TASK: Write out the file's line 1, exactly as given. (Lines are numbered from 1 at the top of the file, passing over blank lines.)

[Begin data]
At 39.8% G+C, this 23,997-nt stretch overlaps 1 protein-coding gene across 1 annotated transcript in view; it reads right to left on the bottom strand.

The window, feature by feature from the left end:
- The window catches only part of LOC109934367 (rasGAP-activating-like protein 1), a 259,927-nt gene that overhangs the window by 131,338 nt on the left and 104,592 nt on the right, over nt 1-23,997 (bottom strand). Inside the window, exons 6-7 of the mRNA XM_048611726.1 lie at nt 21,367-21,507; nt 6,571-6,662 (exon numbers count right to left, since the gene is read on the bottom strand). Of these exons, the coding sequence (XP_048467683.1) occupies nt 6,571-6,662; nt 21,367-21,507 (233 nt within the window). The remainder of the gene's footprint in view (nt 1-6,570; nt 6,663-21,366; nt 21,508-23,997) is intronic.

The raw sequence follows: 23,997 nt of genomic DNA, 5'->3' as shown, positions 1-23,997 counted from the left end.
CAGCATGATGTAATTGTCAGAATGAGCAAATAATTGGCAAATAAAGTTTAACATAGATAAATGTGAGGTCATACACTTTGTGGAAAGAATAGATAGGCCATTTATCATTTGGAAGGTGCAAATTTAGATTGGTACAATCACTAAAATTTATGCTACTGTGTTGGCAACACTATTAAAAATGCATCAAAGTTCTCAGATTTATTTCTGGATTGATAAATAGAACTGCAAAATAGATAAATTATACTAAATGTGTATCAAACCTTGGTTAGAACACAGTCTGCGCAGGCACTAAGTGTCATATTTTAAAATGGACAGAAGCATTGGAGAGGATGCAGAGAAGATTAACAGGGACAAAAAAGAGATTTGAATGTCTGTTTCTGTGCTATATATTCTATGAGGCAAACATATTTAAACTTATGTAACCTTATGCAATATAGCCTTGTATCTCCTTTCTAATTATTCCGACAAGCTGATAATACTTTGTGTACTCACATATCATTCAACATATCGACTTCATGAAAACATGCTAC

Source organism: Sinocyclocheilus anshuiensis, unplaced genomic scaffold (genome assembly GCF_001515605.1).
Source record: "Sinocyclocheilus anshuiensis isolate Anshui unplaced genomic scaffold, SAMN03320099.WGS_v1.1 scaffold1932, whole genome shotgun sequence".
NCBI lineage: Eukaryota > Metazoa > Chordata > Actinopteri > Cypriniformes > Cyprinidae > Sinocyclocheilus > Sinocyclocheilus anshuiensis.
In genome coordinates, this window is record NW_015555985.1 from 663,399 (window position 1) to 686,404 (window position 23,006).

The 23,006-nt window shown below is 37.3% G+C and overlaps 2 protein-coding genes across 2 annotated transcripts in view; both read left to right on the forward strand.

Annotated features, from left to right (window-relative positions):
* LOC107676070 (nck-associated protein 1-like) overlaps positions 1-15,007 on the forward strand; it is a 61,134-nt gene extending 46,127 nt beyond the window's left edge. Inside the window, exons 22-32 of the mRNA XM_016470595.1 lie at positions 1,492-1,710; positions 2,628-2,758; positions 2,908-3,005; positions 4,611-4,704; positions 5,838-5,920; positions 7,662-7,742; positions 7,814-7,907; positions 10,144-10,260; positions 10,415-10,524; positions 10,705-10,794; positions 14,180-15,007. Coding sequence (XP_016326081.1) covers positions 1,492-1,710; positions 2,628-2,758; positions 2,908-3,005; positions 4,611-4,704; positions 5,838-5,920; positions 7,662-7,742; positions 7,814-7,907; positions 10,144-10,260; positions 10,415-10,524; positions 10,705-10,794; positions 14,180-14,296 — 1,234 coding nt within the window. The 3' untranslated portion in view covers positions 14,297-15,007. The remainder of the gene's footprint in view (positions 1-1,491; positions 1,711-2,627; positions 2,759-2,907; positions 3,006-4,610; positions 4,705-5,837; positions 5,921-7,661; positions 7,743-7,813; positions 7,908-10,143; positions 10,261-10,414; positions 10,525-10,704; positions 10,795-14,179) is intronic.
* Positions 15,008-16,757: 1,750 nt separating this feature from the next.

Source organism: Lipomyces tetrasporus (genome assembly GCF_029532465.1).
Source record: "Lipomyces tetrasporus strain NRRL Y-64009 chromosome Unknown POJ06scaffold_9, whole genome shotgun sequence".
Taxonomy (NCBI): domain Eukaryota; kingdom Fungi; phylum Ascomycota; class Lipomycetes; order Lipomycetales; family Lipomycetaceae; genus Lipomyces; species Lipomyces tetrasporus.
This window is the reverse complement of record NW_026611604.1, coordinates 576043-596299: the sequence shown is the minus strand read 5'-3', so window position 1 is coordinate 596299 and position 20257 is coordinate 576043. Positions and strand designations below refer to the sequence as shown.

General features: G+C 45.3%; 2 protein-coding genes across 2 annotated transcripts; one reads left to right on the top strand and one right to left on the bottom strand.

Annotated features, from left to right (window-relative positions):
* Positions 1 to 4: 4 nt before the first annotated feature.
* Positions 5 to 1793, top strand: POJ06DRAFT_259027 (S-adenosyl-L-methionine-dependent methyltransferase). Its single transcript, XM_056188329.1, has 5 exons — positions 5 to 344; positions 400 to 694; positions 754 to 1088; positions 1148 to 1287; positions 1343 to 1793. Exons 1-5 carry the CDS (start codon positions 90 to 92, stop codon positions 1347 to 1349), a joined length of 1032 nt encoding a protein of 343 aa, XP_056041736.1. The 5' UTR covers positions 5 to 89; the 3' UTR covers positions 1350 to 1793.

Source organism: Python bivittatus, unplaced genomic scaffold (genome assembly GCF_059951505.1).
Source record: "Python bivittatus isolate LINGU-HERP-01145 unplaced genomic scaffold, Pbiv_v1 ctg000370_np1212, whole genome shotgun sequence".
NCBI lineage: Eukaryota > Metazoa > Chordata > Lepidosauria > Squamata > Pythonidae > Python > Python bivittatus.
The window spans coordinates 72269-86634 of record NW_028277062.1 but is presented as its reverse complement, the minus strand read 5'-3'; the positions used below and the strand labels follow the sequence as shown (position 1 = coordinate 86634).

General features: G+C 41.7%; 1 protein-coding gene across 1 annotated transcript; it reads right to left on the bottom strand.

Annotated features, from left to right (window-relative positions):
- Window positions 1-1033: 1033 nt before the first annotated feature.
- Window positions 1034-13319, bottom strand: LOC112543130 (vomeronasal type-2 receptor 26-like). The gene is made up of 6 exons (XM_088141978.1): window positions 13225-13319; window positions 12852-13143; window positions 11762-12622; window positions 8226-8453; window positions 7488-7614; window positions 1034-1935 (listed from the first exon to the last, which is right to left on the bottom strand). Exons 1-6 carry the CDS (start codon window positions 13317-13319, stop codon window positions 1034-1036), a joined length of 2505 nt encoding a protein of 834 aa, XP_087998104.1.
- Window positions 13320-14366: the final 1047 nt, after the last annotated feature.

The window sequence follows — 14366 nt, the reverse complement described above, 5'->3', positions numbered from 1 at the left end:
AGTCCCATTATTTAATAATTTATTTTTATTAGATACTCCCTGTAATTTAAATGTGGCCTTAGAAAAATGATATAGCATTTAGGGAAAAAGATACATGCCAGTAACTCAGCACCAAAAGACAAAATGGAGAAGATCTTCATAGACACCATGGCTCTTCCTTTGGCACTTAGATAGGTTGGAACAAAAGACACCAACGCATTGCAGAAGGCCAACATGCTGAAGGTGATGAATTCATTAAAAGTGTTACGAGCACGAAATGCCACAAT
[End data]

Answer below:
At 39.8% G+C, this 23,997-nt stretch overlaps 1 protein-coding gene across 1 annotated transcript in view; it reads right to left on the bottom strand.